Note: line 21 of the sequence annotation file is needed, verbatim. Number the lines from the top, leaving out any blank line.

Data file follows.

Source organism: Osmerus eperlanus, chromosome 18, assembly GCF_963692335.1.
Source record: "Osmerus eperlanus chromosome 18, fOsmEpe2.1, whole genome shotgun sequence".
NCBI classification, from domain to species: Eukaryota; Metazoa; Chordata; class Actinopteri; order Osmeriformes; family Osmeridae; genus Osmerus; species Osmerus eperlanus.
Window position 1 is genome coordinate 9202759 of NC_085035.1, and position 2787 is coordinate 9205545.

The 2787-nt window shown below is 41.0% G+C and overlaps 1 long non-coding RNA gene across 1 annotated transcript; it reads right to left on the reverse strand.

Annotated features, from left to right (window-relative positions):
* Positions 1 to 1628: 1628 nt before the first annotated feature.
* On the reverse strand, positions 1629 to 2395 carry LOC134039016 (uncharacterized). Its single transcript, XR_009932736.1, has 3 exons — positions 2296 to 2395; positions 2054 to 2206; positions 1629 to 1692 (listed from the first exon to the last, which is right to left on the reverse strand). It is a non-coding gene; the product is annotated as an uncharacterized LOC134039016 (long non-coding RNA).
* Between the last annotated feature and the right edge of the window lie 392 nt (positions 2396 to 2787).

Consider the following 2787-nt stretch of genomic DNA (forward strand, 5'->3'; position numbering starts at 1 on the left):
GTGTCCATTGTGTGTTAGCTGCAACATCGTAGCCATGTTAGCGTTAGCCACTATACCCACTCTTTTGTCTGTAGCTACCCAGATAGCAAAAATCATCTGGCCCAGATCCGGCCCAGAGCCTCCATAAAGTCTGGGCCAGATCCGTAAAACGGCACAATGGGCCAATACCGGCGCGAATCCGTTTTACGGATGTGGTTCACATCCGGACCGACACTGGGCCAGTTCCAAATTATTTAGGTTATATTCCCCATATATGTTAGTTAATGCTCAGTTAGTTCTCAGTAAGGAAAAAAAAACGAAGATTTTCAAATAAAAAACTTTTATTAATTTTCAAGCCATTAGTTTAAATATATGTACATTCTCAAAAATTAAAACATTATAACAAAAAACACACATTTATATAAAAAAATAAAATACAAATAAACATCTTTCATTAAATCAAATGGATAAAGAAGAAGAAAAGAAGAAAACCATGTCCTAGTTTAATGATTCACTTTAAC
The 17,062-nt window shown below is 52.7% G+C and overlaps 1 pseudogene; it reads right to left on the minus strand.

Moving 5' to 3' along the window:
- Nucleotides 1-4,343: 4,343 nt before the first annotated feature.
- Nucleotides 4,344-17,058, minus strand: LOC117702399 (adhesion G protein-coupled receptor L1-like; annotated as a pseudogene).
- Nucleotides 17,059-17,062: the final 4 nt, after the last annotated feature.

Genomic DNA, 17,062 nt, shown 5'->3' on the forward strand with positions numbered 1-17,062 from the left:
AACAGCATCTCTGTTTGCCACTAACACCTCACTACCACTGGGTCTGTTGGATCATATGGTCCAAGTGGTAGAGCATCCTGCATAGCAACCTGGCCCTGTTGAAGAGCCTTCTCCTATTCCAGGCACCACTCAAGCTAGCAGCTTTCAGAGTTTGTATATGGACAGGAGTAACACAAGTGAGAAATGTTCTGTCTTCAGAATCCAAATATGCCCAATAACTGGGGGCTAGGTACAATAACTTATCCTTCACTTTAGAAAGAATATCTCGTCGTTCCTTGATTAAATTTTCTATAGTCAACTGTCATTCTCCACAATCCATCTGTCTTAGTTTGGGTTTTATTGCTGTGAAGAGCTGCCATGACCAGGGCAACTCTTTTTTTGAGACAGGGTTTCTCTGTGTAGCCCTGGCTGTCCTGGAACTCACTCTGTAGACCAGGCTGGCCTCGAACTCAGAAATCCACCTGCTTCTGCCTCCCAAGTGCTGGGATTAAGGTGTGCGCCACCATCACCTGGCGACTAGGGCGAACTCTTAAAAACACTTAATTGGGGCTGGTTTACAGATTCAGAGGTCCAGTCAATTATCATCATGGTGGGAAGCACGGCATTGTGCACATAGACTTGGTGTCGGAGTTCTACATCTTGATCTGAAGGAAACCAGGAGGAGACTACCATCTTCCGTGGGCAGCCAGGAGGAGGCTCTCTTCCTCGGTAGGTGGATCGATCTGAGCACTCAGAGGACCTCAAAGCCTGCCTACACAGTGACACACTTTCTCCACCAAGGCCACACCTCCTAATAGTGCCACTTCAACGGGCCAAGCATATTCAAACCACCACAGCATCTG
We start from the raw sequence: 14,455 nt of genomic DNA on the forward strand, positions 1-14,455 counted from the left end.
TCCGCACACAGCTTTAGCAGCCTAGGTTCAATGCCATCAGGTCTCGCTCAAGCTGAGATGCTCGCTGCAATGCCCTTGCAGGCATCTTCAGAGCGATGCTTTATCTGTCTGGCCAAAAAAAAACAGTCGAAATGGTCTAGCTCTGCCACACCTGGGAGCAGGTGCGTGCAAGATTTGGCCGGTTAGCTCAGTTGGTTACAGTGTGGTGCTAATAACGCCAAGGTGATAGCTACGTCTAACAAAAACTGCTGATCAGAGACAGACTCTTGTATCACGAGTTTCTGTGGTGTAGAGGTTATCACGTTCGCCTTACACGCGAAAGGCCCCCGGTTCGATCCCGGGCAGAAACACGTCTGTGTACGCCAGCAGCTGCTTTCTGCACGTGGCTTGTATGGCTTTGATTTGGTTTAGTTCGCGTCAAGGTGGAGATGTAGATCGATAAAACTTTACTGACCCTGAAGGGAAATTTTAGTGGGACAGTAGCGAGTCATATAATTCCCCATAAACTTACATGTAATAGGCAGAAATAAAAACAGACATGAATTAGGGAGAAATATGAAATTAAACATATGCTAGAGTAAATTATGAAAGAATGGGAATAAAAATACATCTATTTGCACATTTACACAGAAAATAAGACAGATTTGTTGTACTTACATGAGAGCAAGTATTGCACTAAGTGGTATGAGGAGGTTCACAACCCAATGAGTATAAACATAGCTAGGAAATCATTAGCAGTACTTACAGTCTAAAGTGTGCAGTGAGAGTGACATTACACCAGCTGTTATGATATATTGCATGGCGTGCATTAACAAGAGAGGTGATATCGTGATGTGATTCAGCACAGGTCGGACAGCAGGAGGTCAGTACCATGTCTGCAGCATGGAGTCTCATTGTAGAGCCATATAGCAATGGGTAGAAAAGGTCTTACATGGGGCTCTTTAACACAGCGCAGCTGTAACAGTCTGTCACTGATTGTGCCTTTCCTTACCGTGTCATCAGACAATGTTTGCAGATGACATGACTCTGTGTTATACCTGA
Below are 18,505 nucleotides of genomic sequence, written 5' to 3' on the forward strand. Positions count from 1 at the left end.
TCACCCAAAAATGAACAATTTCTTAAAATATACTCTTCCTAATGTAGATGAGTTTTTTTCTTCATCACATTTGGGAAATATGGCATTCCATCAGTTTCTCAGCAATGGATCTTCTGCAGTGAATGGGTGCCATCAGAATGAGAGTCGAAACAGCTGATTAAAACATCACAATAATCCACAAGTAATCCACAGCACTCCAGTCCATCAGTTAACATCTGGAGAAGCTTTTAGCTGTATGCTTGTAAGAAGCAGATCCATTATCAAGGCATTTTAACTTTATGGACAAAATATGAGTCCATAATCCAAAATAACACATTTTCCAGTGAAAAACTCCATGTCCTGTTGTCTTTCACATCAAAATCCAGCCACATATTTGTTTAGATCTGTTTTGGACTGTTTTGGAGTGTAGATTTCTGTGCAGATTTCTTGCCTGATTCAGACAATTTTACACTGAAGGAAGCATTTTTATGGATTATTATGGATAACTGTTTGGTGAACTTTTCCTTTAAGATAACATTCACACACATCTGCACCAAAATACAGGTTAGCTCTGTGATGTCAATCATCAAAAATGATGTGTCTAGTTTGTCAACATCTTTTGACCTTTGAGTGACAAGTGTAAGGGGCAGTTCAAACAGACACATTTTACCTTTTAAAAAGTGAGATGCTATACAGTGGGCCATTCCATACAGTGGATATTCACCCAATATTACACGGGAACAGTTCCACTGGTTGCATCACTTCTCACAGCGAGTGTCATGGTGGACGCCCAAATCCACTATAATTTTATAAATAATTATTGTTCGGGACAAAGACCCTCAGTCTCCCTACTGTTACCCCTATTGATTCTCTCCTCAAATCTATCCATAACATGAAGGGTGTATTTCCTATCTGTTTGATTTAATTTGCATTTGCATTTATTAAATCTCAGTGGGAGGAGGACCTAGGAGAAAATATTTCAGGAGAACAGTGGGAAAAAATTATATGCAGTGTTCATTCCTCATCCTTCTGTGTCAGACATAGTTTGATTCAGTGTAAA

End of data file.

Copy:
Below are 18,505 nucleotides of genomic sequence, written 5' to 3' on the forward strand. Positions count from 1 at the left end.